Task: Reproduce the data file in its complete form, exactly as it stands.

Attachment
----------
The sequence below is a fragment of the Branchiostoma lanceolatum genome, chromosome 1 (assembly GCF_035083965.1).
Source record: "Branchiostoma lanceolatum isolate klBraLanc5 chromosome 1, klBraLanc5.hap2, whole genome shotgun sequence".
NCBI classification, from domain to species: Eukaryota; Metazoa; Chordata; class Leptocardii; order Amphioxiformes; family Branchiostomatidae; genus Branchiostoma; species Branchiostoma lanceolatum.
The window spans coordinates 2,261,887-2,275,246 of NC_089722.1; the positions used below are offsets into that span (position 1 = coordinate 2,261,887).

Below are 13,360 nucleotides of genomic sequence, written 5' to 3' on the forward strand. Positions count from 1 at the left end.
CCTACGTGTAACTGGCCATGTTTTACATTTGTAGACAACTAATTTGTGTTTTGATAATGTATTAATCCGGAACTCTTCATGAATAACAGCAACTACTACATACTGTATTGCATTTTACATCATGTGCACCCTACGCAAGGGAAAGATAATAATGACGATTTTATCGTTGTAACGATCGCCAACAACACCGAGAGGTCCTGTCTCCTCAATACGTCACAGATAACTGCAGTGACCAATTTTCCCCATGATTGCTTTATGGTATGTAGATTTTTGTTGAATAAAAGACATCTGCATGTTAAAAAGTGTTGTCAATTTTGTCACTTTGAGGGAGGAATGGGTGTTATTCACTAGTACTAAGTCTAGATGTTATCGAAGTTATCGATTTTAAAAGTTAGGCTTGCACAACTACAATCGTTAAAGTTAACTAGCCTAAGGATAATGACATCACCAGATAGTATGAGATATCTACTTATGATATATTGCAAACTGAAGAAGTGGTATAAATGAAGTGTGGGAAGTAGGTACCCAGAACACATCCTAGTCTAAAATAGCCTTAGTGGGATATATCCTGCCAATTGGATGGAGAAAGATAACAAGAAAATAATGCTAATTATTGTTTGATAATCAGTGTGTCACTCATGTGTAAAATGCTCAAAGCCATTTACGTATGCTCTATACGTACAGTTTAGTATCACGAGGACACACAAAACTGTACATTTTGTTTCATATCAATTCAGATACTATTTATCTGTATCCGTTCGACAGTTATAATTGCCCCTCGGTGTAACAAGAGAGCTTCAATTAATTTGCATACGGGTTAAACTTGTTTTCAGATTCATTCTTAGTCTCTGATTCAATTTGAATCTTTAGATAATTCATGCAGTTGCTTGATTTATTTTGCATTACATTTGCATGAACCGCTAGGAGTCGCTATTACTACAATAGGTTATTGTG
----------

The sequence below is a fragment of the Branchiostoma lanceolatum genome, chromosome 1 (assembly GCF_035083965.1).
Source record: "Branchiostoma lanceolatum isolate klBraLanc5 chromosome 1, klBraLanc5.hap2, whole genome shotgun sequence".
NCBI classification, from domain to species: Eukaryota; Metazoa; Chordata; class Leptocardii; order Amphioxiformes; family Branchiostomatidae; genus Branchiostoma; species Branchiostoma lanceolatum.
The window spans coordinates 2,261,887-2,275,246 of NC_089722.1; the positions used below are offsets into that span (position 1 = coordinate 2,261,887).

Below are 13,360 nucleotides of genomic sequence, written 5' to 3' on the forward strand. Positions count from 1 at the left end.
CCTACGTGTAACTGGCCATGTTTTACATTTGTAGACAACTAATTTGTGTTTTGATAATGTATTAATCCGGAACTCTTCATGAATAACAGCAACTACTACATACTGTATTGCATTTTACATCATGTGCACCCTACGCAAGGGAAAGATAATAATGACGATTTTATCGTTGTAACGATCGCCAACAACACCGAGAGGTCCTGTCTCCTCAATACGTCACAGATAACTGCAGTGACCAATTTTCCCCATGATTGCTTTATGGTATGTAGATTTTTGTTGAATAAAAGACATCTGCATGTTAAAAAGTGTTGTCAATTTTGTCACTTTGAGGGAGGAATGGGTGTTATTCACTAGTACTAAGTCTAGATGTTATCGAAGTTATCGATTTTAAAAGTTAGGCTTGCACAACTACAATCGTTAAAGTTAACTAGCCTAAGGATAATGACATCACCAGATAGTATGAGATATCTACTTATGATATATTGCAAACTGAAGAAGTGGTATAAATGAAGTGTGGGAAGTAGGTACCCAGAACACATCCTAGTCTAAAATAGCCTTAGTGGGATATATCCTGCCAATTGGATGGAGAAAGATAACAAGAAAATAATGCTAATTATTGTTTGATAATCAGTGTGTCACTCATGTGTAAAATGCTCAAAGCCATTTACGTATGCTCTATACGTACAGTTTAGTATCACGAGGACACACAAAACTGTACATTTTGTTTCATATCAATTCAGATACTATTTATCTGTATCCGTTCGACAGTTATAATTGCCCCTCGGTGTAACAAGAGAGCTTCAATTAATTTGCATACGGGTTAAACTTGTTTTCAGATTCATTCTTAGTCTCTGATTCAATTTGAATCTTTAGATAATTCATGCAGTTGCTTGATTTATTTTGCATTACATTTGCATGAACCGCTAGGAGTCGCTATTACTACAATAGGTTATTGTG